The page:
Audioemotion, the market leader in Internet audio sales in Spain, and XAPPmedia, the leader in interactive audio services for advertising, content discovery and app navigation, today announced the integration of XAPP interactive audio into Audioemotion’s advertising network.
In a MediaPost column published today, XAPPmedia CEO Pat Higbie comments on the projected broadcast radio advertising spend for 2016. The forecast? Flat. Even in anticipation of lucrative election ad spend.
There has been a lot of talk since Apple acquired Beats last year about the impact the re-introduced streaming service could have on the industry. When it first came to market, there was widespread speculation that Beats might take market share from Spotify. That didn’t happen. Spotify’s growth only accelerated and Beats all but shut down after the Apple acquisition. Though Yesterday, Apple Music was announced and it sounds very Spotify-like.
Later today, I will participate in a webinar where we will review industry survey data about Internet and broadcast radio ad loads and other economic factors driving the audio market. Broadcast radio ad loads are a hot topic.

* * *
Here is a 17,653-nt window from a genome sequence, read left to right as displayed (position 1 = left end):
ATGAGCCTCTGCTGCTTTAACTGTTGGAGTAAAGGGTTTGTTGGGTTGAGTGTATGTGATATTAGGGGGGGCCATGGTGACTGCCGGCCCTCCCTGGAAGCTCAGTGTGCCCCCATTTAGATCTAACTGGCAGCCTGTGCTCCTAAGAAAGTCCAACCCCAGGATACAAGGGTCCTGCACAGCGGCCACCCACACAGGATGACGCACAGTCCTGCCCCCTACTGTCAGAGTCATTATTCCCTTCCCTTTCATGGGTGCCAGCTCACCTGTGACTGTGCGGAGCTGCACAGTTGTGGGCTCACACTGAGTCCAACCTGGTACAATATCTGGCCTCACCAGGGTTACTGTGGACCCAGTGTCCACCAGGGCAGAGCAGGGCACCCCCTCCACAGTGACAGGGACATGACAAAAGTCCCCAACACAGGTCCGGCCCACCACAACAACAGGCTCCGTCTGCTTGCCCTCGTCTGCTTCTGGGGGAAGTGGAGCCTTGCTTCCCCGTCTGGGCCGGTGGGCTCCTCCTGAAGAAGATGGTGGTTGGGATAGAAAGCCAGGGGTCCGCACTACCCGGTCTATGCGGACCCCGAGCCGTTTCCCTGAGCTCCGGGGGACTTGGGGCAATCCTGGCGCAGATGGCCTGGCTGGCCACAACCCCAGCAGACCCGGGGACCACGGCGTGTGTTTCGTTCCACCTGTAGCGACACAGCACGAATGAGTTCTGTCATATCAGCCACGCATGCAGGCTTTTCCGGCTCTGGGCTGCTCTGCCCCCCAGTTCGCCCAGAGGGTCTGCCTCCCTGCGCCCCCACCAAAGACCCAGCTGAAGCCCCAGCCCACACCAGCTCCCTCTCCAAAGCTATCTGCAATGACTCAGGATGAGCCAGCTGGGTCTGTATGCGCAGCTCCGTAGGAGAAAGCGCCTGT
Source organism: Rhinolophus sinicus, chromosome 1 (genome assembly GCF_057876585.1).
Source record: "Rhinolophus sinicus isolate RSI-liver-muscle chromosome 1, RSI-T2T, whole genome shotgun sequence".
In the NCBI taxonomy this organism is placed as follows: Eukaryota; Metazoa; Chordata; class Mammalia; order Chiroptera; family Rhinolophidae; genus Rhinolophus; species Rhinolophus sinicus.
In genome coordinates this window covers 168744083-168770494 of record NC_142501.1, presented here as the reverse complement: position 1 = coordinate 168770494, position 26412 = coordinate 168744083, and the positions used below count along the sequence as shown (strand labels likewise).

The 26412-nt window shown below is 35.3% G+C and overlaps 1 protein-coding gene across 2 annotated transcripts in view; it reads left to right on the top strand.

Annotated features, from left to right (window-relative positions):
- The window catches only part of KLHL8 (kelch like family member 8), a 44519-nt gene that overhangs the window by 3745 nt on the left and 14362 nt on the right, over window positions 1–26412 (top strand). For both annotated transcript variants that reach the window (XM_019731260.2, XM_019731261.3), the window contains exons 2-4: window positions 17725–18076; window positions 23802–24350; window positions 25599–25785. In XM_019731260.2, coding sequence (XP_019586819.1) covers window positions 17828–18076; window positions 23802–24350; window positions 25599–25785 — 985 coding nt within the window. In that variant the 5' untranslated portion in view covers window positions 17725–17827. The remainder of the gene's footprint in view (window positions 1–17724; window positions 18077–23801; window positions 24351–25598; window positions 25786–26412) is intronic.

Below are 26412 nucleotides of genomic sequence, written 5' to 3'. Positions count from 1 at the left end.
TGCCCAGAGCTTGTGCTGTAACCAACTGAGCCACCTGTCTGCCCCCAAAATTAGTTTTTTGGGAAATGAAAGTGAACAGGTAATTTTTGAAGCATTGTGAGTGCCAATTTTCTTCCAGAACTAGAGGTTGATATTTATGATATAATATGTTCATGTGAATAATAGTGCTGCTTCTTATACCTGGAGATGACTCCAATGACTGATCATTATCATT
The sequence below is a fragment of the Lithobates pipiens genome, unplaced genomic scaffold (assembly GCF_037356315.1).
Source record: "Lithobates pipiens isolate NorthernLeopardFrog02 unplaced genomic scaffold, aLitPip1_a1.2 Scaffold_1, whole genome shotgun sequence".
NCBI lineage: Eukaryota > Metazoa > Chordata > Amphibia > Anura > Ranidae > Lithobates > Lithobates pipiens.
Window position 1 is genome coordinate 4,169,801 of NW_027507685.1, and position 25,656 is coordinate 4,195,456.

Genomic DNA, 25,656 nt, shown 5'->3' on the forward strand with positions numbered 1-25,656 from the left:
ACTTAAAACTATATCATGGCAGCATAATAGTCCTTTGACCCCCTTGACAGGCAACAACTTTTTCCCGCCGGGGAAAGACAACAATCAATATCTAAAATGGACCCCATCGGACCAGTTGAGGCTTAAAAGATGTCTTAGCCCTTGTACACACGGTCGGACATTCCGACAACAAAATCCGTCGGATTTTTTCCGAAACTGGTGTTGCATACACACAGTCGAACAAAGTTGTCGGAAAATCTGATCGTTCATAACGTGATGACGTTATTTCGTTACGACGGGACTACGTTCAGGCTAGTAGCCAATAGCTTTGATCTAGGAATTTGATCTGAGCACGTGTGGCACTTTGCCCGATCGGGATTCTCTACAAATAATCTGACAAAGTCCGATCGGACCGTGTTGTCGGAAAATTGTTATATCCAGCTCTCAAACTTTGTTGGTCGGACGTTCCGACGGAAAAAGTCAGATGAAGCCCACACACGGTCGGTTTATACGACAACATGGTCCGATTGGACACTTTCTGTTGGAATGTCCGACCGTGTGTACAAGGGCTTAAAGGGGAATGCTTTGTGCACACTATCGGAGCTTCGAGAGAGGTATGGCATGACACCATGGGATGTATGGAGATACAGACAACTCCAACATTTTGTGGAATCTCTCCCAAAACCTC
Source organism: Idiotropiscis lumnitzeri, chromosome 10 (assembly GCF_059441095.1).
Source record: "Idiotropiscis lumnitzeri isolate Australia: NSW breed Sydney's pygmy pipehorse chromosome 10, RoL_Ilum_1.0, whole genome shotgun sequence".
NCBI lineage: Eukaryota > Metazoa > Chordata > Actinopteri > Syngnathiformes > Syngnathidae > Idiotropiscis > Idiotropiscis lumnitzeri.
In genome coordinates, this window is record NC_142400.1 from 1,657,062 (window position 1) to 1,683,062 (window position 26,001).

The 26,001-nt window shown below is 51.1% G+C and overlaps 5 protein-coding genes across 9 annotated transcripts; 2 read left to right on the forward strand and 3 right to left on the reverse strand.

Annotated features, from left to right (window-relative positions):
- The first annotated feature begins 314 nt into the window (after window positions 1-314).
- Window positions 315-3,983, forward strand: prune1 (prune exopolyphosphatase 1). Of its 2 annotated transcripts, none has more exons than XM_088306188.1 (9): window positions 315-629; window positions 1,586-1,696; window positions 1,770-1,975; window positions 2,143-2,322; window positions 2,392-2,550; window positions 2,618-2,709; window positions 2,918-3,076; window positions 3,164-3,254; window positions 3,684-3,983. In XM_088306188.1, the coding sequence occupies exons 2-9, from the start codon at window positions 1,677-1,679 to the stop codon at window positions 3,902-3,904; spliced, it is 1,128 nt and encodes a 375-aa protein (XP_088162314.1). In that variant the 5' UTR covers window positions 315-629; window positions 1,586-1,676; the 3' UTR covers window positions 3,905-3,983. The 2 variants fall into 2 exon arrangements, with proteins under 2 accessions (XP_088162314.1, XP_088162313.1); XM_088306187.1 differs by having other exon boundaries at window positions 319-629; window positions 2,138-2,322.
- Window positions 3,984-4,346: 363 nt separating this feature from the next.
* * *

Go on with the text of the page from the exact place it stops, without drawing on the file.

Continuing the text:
The New York Times is not exactly known as the protector of big business. However, its recent article and accompanying videos on Internet radio takes the recording industry narrative as fact when in reality it’s a self-serving fiction. The article title tells it all: Grappling with a ‘Culture of Free’ in Napster’s Aftermath. There are only two revenue-free sources of music today: piracy and broadcast radio. Neither of these music distribution channels is addressed.
XAPPmedia’s Interactive Audio Ads are based on an observable fact: people don’t watch radio; they listen to it. Of course there is YouTube and video coupled with audio content can be a great creative tool. However, that’s not radio. Radio is that experience where your ears are focused and your eyes are free to do something else.
There’s a XAPP Ad for That! Recent studies on consumer trends highlight the need for a shift in radio tactics. The results correlate well with other market trends that relate to music consumption patterns. Consumers listen to Internet radio on their mobile devices, but don’t typically think about terrestrial radio as an option outside of the car.